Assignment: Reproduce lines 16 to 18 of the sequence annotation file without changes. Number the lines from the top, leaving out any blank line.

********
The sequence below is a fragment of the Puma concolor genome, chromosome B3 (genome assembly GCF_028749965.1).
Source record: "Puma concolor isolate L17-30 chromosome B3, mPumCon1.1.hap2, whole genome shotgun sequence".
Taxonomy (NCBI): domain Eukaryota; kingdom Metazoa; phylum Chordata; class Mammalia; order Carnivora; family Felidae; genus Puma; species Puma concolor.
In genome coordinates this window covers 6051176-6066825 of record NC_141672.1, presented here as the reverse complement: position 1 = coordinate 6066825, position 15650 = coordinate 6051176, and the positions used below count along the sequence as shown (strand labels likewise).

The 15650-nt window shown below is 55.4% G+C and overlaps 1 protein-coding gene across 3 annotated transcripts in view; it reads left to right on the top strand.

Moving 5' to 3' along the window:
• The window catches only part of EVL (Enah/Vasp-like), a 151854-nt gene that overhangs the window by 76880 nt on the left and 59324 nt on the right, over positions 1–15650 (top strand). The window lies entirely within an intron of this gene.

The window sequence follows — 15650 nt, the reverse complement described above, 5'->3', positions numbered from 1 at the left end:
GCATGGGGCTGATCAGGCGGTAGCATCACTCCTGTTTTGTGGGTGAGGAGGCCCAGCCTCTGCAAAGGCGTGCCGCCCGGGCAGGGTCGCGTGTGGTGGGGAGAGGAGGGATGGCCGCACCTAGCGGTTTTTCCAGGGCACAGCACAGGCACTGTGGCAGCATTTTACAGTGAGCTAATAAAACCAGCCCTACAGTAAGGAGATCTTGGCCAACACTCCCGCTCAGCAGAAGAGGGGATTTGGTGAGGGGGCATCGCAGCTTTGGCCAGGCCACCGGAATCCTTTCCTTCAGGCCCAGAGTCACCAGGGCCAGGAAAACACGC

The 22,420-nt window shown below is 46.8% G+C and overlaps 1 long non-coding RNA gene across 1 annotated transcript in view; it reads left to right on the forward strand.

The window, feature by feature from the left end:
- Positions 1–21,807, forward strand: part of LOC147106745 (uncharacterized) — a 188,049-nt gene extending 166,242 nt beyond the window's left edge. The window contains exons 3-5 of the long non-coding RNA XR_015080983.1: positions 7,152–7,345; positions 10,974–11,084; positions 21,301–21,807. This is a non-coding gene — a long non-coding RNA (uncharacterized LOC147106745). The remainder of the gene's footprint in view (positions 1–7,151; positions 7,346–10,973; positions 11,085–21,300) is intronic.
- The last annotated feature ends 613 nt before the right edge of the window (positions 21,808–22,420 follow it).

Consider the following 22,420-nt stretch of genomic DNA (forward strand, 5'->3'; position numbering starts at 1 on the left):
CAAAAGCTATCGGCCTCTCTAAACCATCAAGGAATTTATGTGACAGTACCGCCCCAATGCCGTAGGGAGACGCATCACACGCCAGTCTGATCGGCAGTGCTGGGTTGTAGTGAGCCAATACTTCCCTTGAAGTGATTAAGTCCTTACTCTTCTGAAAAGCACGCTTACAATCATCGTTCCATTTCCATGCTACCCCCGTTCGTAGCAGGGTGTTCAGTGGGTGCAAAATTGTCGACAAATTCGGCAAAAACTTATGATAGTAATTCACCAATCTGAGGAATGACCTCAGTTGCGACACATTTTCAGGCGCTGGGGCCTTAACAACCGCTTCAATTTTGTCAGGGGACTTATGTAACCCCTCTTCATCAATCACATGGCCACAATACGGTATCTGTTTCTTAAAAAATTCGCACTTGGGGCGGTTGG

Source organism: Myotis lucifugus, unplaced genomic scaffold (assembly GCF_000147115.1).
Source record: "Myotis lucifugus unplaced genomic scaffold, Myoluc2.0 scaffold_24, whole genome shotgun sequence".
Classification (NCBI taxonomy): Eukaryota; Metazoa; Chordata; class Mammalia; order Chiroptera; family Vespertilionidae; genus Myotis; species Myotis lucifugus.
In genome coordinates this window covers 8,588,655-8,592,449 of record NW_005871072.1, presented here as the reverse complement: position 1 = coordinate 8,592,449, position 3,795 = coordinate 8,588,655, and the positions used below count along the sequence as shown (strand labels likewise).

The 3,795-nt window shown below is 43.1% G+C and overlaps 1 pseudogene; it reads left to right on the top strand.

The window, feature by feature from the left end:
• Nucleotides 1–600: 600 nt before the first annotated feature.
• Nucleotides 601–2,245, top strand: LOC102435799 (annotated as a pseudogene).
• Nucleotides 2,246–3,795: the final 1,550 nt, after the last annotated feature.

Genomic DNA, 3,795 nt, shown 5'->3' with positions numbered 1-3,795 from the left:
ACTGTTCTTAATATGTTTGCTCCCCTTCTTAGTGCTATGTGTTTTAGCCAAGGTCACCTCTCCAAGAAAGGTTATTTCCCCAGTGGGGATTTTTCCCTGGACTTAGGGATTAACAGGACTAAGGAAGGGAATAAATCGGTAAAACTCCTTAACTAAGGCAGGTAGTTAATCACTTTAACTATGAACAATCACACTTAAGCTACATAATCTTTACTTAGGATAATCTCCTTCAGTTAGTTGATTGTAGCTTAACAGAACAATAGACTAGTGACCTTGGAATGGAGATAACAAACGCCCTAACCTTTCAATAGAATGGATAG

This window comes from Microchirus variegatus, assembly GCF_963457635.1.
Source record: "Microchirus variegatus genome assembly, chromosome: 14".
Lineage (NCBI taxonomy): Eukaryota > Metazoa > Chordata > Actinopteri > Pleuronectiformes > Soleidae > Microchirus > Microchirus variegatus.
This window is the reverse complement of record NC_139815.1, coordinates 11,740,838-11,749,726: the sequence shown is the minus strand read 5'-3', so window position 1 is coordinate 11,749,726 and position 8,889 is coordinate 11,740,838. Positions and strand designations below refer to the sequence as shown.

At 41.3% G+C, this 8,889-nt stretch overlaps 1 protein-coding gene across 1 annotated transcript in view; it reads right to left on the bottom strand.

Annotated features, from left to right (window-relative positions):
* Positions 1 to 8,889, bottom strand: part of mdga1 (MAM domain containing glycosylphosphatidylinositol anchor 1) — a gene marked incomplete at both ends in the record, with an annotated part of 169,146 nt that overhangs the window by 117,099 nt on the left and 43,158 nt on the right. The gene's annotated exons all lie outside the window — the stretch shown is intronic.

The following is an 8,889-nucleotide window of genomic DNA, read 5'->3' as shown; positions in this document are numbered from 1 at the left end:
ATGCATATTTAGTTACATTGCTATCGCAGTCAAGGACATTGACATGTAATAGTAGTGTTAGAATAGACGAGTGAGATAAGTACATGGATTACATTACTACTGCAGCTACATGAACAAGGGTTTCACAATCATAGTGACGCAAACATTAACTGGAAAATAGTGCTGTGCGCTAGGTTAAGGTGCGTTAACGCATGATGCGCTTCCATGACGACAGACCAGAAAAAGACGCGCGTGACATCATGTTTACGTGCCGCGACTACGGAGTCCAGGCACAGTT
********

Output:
Source organism: Myotis lucifugus, unplaced genomic scaffold (assembly GCF_000147115.1).
Source record: "Myotis lucifugus unplaced genomic scaffold, Myoluc2.0 scaffold_24, whole genome shotgun sequence".
Classification (NCBI taxonomy): Eukaryota; Metazoa; Chordata; class Mammalia; order Chiroptera; family Vespertilionidae; genus Myotis; species Myotis lucifugus.